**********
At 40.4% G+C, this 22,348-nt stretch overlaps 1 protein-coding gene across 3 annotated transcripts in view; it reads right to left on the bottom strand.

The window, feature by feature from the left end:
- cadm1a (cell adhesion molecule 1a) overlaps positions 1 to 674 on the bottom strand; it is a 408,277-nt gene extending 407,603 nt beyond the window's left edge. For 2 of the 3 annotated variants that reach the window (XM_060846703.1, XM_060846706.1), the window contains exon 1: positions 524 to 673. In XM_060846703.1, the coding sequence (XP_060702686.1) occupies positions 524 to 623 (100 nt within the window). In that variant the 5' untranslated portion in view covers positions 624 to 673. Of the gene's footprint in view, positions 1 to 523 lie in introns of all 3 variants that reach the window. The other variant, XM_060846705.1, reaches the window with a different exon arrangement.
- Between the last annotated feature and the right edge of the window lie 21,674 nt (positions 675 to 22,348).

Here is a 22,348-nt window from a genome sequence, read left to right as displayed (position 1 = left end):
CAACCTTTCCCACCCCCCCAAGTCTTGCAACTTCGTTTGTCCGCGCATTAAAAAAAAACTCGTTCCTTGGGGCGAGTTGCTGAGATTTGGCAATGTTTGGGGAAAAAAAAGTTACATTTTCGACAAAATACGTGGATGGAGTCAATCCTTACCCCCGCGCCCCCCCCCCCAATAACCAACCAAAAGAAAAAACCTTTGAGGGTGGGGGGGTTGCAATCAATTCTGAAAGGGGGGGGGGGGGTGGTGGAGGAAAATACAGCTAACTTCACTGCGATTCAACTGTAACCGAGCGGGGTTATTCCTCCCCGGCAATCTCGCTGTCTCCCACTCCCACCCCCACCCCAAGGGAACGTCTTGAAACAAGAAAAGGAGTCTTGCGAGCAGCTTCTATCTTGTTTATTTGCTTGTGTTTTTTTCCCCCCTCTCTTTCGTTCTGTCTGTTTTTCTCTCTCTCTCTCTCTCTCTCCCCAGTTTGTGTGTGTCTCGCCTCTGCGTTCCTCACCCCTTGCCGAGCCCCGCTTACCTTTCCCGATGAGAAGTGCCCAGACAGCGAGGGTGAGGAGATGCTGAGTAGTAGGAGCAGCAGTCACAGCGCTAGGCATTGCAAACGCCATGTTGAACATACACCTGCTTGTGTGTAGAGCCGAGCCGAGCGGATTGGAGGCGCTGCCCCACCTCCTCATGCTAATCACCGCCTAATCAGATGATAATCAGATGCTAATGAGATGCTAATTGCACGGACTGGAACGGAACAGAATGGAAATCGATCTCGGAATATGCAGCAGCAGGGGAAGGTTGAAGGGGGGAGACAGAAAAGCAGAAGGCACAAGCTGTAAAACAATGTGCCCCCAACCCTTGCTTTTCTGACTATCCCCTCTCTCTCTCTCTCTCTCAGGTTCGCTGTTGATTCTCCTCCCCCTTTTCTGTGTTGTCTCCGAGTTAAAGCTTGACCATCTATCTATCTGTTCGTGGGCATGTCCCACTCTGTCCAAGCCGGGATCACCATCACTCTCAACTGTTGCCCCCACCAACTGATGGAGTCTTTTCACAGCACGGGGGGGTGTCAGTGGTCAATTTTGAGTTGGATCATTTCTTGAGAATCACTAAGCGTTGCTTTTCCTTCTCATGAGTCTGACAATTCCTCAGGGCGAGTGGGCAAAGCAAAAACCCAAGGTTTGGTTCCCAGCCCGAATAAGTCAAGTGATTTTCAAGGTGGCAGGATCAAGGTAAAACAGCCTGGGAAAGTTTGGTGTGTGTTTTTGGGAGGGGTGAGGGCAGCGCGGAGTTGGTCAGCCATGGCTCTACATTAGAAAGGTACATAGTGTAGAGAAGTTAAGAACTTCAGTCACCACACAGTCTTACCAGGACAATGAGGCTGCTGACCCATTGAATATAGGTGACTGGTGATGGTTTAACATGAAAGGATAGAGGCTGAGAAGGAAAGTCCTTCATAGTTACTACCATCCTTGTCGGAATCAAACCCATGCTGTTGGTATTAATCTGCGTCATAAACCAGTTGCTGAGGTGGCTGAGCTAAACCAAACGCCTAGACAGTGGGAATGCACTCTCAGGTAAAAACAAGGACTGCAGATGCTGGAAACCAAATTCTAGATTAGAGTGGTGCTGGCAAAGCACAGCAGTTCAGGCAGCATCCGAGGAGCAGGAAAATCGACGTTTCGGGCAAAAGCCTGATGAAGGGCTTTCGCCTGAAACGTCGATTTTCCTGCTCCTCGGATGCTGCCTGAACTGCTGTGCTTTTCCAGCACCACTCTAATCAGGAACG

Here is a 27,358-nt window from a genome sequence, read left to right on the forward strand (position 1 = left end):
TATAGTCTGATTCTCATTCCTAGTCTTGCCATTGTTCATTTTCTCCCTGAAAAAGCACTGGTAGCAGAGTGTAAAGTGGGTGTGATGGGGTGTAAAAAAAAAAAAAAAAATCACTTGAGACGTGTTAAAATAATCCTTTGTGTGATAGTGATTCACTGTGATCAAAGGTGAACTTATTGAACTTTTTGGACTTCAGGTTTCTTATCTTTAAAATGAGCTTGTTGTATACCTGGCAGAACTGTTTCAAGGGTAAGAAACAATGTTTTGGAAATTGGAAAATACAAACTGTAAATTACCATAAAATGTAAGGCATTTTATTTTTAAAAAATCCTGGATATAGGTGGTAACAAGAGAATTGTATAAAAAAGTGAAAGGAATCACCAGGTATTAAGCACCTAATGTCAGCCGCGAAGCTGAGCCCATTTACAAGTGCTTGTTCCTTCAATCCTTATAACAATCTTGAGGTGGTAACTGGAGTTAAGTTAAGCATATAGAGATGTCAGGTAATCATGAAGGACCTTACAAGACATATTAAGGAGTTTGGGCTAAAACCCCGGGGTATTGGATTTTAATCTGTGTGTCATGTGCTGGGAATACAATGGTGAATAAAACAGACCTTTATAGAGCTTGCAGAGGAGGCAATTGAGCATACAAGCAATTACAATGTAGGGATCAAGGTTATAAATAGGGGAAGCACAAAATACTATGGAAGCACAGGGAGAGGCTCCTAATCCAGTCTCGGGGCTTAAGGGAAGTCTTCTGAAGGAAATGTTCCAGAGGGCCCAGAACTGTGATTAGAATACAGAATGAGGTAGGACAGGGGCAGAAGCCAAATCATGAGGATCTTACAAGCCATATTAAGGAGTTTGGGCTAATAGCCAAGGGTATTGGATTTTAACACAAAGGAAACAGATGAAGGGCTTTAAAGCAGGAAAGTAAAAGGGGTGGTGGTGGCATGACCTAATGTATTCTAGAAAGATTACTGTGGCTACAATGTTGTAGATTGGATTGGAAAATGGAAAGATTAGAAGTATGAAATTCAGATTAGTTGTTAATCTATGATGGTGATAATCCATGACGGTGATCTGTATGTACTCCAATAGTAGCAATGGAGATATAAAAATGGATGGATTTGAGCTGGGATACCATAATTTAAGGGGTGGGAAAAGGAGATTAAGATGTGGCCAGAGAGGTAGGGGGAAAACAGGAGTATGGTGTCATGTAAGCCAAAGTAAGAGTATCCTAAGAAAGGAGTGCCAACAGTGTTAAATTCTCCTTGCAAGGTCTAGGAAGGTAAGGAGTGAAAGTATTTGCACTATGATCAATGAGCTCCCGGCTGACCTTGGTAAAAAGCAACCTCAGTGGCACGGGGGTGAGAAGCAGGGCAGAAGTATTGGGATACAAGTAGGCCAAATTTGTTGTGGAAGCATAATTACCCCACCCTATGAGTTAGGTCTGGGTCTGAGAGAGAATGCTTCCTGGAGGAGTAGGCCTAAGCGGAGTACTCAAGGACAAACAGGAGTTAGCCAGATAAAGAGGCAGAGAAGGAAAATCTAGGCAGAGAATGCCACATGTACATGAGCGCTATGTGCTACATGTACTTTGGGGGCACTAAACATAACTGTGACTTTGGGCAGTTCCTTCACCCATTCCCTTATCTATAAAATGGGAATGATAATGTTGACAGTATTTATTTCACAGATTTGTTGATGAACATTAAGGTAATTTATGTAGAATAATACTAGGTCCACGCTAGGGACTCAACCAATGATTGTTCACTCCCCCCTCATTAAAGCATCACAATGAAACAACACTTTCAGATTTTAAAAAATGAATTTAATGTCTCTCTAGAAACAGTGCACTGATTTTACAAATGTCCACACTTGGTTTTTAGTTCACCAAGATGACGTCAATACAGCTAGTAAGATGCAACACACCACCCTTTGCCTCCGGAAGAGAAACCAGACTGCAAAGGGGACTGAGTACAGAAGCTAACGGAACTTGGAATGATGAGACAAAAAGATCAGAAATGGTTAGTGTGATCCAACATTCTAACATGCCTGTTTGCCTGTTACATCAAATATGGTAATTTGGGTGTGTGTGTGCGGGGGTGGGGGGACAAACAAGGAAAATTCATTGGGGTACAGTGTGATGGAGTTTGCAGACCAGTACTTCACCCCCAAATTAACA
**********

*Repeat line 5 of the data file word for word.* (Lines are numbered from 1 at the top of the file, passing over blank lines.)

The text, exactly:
Here is a 22,348-nt window from a genome sequence, read left to right as displayed (position 1 = left end):